Chris Delay here again. This is part of a five part series. In Part I, I will cover design considerations, and planning for deploying a PKI. When implementing a PKI planning is the most important phase, and you can prevent a lot of issues by properly planning your PKI implementation.
I recommend reading the following MSPress books on PKI and Certificate Services before implementing a Windows PKI, or any PKI for that matter. Both books are written by Brian Komar.
Here is a link to the Windows 2003 Book: http://www.microsoft.com/learning/en/us/Books/6745.aspx
And a link to the Windows 2008 Book: http://www.microsoft.com/learning/en/us/books/9549.aspx
They are both excellent resources for anyone implementing, managing, or designing solution that use a Microsoft PKI. And both books go into far more detail then I can here.
In addition a number of applications can use certificates in some fashion. Here is a brief list:
Internet Security & Acceleration Server
Office Communications Server
System Center Configuration Manager
Windows Server Update Services
Another thing to consider is what future applications you may need to support with your PKI. This may not be an answerable question, nor should you be expected to know for sure. In fact some of the applications or technologies that your PKI may be required to support may not have even been conceived of yet. My point here is that your design should incorporate plenty of flexibility. Not only do you want to deploy a PKI solution that supports existing technologies, but one that is scalable, and can support future technologies.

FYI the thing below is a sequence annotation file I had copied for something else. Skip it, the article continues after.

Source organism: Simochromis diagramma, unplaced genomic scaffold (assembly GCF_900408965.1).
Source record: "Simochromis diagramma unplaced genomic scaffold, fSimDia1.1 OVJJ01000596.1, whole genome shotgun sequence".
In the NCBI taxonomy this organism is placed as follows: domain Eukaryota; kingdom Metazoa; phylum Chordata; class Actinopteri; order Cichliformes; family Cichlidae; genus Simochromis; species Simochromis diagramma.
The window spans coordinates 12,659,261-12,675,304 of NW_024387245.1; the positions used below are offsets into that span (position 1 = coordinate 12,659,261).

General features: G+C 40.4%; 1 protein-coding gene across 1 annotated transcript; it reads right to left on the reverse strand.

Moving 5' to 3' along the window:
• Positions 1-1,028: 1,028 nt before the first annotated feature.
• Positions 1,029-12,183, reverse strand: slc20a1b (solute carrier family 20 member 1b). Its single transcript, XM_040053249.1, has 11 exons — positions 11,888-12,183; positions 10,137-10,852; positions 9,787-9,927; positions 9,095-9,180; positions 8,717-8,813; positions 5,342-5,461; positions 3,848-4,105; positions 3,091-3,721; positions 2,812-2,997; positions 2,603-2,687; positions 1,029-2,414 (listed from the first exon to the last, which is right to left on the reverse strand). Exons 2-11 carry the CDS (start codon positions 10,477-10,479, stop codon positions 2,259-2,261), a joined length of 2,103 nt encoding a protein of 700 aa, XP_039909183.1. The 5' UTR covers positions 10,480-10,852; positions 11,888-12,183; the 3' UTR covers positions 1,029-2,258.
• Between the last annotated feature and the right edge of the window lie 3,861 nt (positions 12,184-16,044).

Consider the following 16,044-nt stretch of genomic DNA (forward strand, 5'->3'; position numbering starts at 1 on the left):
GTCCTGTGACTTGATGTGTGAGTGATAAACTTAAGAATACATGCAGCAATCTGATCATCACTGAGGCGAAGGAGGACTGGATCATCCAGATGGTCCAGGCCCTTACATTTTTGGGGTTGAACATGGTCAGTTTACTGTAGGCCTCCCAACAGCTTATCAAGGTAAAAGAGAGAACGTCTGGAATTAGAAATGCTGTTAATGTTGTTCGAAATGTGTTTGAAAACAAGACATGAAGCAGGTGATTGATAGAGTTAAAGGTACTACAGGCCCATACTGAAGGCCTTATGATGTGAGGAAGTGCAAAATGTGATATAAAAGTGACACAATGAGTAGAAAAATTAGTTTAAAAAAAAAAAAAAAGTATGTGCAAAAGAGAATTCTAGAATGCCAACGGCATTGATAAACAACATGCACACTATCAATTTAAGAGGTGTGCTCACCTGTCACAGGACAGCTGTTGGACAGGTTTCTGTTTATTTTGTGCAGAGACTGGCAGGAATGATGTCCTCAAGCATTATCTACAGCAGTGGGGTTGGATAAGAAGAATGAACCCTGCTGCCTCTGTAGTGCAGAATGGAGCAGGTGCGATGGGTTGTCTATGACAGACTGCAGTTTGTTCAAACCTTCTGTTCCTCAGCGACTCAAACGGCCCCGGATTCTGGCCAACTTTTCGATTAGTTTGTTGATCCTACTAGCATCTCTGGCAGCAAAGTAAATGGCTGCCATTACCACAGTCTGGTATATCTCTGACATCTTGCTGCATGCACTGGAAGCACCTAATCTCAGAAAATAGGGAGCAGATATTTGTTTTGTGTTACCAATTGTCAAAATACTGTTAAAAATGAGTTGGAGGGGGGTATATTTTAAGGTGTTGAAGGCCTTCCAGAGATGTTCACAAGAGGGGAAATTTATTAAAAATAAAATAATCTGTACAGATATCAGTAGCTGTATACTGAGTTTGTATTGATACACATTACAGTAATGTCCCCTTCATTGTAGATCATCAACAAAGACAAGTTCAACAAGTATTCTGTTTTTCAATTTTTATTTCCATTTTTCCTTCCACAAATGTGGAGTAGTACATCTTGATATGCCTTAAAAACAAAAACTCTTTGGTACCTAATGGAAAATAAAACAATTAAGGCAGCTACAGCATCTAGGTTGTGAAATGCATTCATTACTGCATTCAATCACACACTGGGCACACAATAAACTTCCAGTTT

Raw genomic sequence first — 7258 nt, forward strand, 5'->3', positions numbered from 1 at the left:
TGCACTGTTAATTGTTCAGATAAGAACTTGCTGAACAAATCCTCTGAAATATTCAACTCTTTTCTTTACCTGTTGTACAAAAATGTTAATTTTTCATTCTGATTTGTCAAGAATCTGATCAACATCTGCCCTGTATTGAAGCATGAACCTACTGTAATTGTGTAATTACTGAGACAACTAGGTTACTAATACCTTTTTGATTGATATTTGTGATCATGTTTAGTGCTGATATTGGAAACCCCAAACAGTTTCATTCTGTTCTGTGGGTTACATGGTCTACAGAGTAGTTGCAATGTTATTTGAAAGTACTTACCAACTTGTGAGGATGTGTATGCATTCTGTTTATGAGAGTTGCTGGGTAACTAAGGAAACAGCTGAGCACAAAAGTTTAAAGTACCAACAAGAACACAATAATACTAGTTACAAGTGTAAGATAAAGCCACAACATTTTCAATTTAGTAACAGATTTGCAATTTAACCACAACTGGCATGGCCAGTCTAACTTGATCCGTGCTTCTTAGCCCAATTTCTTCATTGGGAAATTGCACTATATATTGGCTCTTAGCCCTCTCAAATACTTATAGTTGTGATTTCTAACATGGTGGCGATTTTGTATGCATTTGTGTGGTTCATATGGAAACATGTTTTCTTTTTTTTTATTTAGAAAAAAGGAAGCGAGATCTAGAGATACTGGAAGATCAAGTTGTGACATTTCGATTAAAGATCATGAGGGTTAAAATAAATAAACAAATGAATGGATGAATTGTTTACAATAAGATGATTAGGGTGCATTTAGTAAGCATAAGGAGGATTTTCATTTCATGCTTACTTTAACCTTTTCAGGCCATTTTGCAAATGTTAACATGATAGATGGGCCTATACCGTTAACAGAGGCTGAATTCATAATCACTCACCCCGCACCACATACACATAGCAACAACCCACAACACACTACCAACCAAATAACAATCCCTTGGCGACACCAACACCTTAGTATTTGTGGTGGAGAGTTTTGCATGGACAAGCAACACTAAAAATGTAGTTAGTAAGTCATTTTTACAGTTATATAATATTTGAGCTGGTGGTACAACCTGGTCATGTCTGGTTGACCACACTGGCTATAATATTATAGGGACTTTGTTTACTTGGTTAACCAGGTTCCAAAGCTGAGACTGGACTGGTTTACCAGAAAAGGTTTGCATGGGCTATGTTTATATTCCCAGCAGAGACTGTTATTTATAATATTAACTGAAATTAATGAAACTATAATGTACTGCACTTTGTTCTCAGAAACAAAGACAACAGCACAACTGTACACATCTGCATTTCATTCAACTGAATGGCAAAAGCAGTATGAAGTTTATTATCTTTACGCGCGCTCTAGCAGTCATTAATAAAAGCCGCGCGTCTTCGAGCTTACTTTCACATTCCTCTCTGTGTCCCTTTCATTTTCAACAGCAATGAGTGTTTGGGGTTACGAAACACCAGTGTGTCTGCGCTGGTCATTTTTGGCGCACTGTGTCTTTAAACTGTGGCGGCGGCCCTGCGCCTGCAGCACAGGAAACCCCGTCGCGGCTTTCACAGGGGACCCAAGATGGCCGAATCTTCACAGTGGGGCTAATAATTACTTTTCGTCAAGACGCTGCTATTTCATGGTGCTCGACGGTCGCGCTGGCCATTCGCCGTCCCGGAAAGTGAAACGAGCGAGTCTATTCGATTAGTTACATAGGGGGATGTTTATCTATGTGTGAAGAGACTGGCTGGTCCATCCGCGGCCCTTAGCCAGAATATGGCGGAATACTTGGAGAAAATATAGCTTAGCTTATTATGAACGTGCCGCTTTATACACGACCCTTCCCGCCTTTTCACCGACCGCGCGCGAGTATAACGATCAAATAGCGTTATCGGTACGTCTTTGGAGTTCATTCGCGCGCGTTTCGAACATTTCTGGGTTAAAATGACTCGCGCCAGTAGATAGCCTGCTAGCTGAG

The next thing you want to think about is cost. I understand how difficult it can be to get budgets approved in any business. Despite our wishes as technology professionals that we could implement the appropriate solutions, sometimes we are handicapped by the budget that we have to complete a project. How much money is your business willing to invest in the PKI solution? What are the costs for implementing a PKI? Here are some items that may need to be included in your budget:
While you are planning your budget, it is important not to forget the cost savings that a Windows PKI solution can provide. The two key areas of savings that I see in a PKI solution are:
Microsoft CA’s, especially Enterprise CAs, have a tight integration with Microsoft products. The integration makes managing and requesting certificates from Microsoft Operating Systems and applications fairly straight forward, to the point that you do not really need any PKI experience to be able to request a certificate.